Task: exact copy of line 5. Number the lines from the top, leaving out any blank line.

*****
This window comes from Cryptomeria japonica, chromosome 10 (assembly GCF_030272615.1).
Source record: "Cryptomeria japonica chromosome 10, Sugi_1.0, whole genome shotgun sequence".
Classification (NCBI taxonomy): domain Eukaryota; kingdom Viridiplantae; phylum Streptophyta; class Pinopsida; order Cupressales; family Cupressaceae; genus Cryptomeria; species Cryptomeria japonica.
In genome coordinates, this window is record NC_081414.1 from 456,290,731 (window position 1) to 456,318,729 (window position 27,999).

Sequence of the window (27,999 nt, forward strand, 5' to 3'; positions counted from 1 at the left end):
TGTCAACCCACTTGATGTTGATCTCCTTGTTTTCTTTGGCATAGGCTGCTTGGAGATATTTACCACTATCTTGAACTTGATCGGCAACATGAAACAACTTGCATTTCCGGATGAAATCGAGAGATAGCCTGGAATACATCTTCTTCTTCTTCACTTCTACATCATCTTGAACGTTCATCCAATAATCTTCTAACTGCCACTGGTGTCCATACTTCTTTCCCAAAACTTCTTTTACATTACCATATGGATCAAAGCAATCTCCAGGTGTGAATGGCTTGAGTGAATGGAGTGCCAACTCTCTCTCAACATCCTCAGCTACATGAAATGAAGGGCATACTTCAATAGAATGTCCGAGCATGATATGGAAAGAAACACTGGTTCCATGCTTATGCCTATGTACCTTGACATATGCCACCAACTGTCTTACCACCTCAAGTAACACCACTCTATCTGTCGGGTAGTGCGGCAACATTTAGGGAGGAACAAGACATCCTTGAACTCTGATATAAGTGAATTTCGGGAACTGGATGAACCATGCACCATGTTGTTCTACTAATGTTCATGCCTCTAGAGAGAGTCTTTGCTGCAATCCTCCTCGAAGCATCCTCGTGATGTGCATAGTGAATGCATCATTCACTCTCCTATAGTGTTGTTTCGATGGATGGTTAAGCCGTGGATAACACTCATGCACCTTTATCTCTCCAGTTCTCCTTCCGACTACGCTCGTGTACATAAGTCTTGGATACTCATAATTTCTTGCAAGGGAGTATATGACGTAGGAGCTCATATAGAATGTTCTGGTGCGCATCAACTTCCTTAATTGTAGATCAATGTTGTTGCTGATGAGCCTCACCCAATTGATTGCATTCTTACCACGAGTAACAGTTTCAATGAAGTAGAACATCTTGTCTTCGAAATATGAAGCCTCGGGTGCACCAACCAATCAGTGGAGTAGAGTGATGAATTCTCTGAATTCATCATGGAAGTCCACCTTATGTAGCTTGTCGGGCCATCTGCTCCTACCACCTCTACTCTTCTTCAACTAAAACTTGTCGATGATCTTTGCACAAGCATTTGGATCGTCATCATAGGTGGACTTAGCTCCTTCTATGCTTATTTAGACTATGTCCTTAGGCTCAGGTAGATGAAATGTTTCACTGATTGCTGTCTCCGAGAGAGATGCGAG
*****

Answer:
Sequence of the window (27,999 nt, forward strand, 5' to 3'; positions counted from 1 at the left end):